Sarah: But Rachel Storey said, “Have you always been confident at exotic style, or did you have to break through any awkward personal barriers? If so, how was the process of unleashing that confidence?” We had a lot of questions about your performance and confidence, and then Karen Curry put a good question about like, how do you make it seem like the audience … like you’re only looking at … everyone in the audience thinks you’re just looking at them. Has that always been in there, or have you had to build that up over time?
Annie: So the exotic question is quite interesting because actually I never saw myself as an exotic pole dancer, like I don’t dance in heels that much. I’ve always felt slightly uncomfortable in heels, I felt like Bambi on ice, and I don’t really like my boobs very much, so I was always like, oh, just, I’m an arty pole dancer or whatever. Actually, when I did Dance Filthy, I was like, “Oh my god, I love this shit! Like what? This is great, this is really good! I’m gonna get my boobs out, I’m gonna do it!” That was-
Sarah: We all really appreciated it, it was amazing.
Annie: Yeah, it was great. I just … I felt like totally alive, it was incredible. I’ve always been, according to my mother, I’ve always been a bit of a show-off. I’m really, really shy when it comes to group situations, so when we’re all at pole comps and stuff and I see people I know, I get really overwhelmed, and I’ve got really bad eyesight as well so I can’t always see people. And then people have waved at me and I’ve not noticed and I feel bad. But then when I’m onstage, I just feel like this is my time to show off a little bit and show people what I’ve been working on. I want people to enjoy it. My main thing is I want people to feel something from my performance. I don’t really see a point in getting onstage and doing something unless they really felt something. Not everyone, but hopefully some people. So that’s where I like the eye contact. So I’ll look at someone, and yeah, I want them to think I’m dancing for them.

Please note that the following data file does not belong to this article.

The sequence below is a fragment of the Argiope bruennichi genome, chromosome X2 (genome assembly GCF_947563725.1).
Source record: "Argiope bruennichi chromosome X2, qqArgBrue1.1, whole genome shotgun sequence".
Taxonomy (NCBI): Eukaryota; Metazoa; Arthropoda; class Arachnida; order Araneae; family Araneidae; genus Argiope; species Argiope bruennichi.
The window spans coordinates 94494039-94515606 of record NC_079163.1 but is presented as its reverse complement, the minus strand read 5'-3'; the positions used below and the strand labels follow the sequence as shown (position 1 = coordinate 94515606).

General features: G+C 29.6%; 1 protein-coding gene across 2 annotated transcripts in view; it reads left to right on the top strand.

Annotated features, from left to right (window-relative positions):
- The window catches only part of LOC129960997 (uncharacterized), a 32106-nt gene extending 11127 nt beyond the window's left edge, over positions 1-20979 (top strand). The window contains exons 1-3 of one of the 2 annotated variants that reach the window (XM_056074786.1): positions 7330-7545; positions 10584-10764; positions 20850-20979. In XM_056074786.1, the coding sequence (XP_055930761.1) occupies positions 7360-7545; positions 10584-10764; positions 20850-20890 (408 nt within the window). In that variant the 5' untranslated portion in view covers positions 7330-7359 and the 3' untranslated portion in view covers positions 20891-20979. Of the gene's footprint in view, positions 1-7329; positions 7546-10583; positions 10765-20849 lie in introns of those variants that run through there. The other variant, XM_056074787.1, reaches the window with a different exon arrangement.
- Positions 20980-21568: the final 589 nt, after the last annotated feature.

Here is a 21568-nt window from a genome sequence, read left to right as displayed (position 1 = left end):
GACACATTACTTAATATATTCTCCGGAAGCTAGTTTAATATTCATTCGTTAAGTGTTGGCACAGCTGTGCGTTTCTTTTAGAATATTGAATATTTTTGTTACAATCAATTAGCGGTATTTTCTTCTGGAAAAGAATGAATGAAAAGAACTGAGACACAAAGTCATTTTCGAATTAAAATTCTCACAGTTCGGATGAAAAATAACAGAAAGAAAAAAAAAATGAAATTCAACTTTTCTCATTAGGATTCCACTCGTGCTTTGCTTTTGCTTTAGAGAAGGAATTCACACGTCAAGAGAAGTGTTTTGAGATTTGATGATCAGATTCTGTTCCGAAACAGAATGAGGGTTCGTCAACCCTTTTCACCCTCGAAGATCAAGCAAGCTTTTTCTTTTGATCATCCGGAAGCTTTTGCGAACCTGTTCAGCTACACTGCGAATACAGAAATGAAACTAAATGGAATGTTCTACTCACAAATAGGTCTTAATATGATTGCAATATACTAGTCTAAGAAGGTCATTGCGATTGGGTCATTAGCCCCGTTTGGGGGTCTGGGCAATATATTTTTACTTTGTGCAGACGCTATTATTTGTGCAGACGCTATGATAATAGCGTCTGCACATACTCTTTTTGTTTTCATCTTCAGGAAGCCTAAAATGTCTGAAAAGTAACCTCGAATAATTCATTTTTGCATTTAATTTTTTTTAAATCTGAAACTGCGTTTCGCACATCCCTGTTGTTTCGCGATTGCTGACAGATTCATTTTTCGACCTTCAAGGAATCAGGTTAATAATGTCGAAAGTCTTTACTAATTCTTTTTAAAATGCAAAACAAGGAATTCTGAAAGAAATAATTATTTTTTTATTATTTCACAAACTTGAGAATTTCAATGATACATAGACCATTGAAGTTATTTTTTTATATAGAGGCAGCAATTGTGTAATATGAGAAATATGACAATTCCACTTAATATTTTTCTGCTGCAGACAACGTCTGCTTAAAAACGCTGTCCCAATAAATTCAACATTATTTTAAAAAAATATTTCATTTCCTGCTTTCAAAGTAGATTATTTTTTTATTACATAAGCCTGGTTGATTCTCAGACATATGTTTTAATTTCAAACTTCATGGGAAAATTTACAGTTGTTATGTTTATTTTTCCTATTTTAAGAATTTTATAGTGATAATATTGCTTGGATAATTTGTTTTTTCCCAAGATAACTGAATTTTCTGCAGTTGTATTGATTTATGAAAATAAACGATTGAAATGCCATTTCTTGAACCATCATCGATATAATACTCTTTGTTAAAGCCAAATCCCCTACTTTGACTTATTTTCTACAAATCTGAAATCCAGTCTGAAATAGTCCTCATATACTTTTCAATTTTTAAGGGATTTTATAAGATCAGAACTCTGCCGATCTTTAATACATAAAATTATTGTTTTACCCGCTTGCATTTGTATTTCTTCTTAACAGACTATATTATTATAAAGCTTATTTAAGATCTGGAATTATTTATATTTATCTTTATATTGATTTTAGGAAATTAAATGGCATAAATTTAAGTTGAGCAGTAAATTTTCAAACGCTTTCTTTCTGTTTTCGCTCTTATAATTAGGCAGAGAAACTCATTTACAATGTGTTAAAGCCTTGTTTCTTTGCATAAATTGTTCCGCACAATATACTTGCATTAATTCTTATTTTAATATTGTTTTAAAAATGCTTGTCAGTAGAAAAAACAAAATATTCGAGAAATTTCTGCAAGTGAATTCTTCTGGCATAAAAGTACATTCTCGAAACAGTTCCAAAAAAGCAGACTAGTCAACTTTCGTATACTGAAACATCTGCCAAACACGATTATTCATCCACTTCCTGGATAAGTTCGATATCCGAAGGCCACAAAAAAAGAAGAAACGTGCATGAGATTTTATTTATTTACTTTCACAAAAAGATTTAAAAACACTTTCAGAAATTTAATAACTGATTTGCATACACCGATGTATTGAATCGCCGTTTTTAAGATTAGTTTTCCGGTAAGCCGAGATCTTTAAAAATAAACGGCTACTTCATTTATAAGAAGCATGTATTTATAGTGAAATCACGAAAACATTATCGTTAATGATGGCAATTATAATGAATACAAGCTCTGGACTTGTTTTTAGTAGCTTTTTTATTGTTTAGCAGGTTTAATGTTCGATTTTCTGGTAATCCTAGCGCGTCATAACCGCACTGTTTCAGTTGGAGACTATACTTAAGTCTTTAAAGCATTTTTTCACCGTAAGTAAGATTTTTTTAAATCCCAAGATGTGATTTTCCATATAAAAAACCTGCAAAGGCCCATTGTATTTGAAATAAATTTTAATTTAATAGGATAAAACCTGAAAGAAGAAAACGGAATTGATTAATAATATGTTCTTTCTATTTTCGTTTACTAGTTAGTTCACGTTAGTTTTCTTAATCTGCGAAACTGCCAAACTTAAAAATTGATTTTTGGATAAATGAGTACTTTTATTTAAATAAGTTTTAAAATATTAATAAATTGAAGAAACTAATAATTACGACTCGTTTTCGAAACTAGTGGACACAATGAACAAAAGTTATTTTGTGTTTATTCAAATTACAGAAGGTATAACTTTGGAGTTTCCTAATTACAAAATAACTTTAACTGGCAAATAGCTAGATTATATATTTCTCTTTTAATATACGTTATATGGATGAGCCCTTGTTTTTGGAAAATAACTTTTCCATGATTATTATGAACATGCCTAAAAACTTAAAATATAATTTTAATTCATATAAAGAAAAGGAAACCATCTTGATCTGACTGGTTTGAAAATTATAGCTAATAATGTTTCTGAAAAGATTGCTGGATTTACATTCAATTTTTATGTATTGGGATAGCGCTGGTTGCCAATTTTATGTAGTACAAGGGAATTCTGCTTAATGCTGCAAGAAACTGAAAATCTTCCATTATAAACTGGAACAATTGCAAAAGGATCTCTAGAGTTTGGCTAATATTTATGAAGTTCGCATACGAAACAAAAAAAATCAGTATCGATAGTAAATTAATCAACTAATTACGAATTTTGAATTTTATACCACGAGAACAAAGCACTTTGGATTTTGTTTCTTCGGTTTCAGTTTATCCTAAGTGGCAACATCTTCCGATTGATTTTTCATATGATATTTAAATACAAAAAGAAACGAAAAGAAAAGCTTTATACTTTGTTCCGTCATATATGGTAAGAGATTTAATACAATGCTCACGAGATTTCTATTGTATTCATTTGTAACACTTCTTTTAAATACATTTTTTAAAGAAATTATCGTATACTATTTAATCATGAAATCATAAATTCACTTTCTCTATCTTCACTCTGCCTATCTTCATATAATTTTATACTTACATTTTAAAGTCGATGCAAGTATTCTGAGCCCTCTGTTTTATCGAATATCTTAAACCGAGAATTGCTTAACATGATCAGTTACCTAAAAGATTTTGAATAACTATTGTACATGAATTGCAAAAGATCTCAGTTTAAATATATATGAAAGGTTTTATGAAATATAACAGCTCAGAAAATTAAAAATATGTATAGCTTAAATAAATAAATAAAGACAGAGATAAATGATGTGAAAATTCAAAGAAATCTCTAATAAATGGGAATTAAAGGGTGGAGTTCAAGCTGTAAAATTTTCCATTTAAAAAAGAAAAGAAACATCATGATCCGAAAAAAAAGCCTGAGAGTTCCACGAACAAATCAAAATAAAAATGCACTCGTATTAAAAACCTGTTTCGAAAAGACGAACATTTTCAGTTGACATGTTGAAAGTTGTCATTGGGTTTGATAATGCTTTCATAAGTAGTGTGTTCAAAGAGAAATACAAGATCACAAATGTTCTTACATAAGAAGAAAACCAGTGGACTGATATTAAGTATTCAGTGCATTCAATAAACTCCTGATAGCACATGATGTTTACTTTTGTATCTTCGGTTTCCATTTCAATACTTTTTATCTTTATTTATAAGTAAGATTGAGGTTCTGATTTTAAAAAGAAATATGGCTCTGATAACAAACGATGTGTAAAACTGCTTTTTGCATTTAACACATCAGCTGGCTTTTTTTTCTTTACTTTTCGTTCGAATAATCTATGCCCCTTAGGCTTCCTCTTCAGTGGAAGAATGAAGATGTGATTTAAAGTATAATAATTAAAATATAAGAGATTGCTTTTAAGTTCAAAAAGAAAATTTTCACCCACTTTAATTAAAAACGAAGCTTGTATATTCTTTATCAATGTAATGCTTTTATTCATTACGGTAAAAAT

Sarah: They do. I think that … I’ve been sat front and centre for Dance Filthy because I was judging. You make really good eye contact like it’s not just about kind of glancing across, you hold the gaze of the audience as well, which is really nice. And it draws you in. You can’t … I was like, oh, I’m meant to be writing stuff down! Because you’re just … You’re very captivating when you’re onstage. I think people forget about that when they’re maybe putting their routines together, they think a lot about the movement, but I think bringing the personality across in their routine is something that … do you have to choreograph that? Do you practise in a mirror, or do you turn away so you’re not used to looking in a mirror? I’ve heard both things from different people. They say they always look in the mirror and they practise their face, and other people say, “No, I can’t look in the mirror because then I’ll get used to watching myself back”. Do you have any tips on that?
Annie: Well, the main thing I like to try and explain to people is that, you know when you have a conversation with someone and they’re not listening and they’re on their phone, they’re like, “Yeah, yeah, yeah, sorry, what did you say?” And they’re not really listening. I find that really irritating, even though I’m sure I’ve done it to people before. But I feel the same with dancing. So I feel like when you’re on stage, it’s almost like you’re having a conversation with someone and you want them to listen. And if you can get them to maybe forget to write just for a second and connect with them … So I don’t think I necessarily practise by looking in the mirror. I would never … I don’t look at myself in the mirror, really, I try and look at other people in the room, so I’ll get people to watch me train. Not train, that sounds weird-